Woman pushed at Liberal rally at Danforth Music Hall considering legal options

An incident involving this man and Vanessa Gray at a Climate Action Rally with Prime Minister Justin Trudeau on March 4 resulted in Gray being pushed to the floor of the Danforth Music Hall. Photo by Rushanthi Kesunathan.


A protesting First Nations woman who was pushed to the ground during Prime Minister Justin Trudeau’s Climate Action Rally at the Danforth Music Hall on March 4, says the prime minister “witnessed” her being assaulted, and “did nothing.”

The woman is 26-year-old Vanessa Gray, a community organizer from the Aamjiwnaang First Nation. In a press release written a few days after the incident, Gray said it is disturbing that many of the people who attended the event, including Trudeau himself, did nothing.

At the event, Trudeau was interrupted several times during his speech by hecklers and protestors in the crowd, who were immediately ushered out by security.

Gray said she went to ensure that the voices of Indigenous people were present and draw attention to the ongoing colonial and environmental violence that indigenous people experience in Canada.

Before arriving at the event, Gray hid a Canadian flag in her shirt that said, “No Justice on Stolen Native Land.”

She said it was to remind those at the event that ground zero of environmental violence is occurring right now on unceded land.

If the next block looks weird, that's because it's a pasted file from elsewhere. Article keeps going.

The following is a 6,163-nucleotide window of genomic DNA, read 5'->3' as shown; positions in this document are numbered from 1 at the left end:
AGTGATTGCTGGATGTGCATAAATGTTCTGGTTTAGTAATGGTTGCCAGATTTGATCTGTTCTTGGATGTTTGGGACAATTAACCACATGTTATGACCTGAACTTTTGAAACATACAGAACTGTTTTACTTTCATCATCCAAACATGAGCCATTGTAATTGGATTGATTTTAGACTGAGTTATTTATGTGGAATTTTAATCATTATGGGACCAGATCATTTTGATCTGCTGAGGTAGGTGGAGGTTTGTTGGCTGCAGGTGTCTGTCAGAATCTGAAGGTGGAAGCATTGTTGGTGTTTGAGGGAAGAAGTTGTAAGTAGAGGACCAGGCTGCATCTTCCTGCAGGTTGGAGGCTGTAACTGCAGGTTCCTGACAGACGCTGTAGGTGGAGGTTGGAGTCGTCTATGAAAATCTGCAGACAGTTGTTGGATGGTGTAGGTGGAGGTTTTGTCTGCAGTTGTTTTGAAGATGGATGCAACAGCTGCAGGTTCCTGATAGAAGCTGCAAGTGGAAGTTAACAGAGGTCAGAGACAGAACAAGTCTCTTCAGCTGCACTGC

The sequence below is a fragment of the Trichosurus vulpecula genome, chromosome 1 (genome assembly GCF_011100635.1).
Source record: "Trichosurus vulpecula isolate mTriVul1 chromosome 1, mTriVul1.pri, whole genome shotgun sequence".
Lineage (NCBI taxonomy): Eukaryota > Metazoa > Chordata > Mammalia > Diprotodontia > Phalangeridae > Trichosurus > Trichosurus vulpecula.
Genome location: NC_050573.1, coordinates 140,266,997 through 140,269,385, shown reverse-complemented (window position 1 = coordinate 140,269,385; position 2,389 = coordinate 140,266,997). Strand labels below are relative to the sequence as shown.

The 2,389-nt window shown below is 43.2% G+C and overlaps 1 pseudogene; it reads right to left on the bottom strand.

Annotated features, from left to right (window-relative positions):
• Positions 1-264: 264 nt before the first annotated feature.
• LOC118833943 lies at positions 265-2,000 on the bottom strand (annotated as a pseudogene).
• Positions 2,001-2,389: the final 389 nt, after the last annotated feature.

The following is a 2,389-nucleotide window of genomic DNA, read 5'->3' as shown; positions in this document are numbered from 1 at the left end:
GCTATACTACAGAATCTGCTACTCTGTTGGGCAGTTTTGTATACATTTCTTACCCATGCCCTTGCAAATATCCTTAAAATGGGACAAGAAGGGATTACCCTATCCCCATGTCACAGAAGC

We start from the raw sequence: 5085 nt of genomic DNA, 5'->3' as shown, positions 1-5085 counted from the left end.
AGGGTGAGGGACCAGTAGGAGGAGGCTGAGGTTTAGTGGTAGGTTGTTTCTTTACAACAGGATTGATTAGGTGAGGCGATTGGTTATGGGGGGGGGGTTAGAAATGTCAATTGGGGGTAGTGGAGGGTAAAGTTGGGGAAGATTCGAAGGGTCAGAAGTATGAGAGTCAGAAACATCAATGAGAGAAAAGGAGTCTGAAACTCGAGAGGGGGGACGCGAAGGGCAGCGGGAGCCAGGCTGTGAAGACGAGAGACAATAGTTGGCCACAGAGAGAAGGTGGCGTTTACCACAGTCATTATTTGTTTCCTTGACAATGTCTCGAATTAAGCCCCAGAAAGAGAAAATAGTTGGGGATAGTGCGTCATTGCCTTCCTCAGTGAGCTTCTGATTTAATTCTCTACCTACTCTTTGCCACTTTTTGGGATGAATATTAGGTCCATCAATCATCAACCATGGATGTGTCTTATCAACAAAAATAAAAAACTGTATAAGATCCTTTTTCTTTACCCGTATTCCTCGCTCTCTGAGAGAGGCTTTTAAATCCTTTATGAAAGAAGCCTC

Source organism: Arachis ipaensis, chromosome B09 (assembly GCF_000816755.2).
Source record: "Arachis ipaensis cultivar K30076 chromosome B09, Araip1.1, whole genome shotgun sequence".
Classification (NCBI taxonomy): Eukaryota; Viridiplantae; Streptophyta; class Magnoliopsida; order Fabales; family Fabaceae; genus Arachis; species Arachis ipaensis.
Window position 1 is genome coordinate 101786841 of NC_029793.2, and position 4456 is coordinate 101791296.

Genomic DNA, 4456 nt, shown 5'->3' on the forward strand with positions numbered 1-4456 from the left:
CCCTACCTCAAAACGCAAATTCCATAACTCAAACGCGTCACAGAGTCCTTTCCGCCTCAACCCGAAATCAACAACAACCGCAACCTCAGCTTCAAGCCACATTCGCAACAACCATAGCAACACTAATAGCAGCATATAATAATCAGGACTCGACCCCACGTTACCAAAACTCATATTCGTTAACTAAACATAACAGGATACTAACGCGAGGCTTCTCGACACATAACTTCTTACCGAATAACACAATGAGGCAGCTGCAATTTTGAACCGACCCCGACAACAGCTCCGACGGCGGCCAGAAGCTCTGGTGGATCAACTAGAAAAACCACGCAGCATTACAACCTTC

Videos and photographs of the incident have been making the rounds online.

During Trudeau’s speech, Gray threw her flag and shouted “No Justice on Stolen Native Land.” Seconds later, an older white man, in a blue shirt, pushed her down to the floor.

“Shocked, but not deterred I rose up and continued to speak, ‘No Justice on Stolen Native Land.’ I said this over and over until security pulled me from the rally,” she wrote in her statement.

While Gray was quickly escorted out, the man, who is yet to be identified, remained inside the event and continued to cheer Trudeau on.

In a video taken during the event, Trudeau can be seen witnessing the scuffle and uttering “Oh boy, oh boy,” moments after Gray is pushed to the ground.
Gray has been speaking up against environmental violence for eight years.

She and her lawyer Nick Cake, with Millars Law, are considering her legal options. Cake said they are in a preliminary stage and are reviewing all options and working to determine the best possible path.

“Our options include filing a police report because police didn’t take any action on that day. Another avenue will be civil remedies that may be available. Another would be to leverage a conversation between Vanessa and the prime minister’s office,” he said.

“Situations like this have a way of fizzling off and falling off into the background and essentially being forgotten about. It’s our intention to keep this fresh and to keep it going so it does not become outdated or a situation that lacks the public’s interest,” Cake said.

In an email statement, Liberal Party spokesperson Parker Lund said the safety of all Canadians attending such events is a top priority and that the incident has been brought to their attention. The party is taking steps to review the matter with the appropriate authorities and staff, Lund said.

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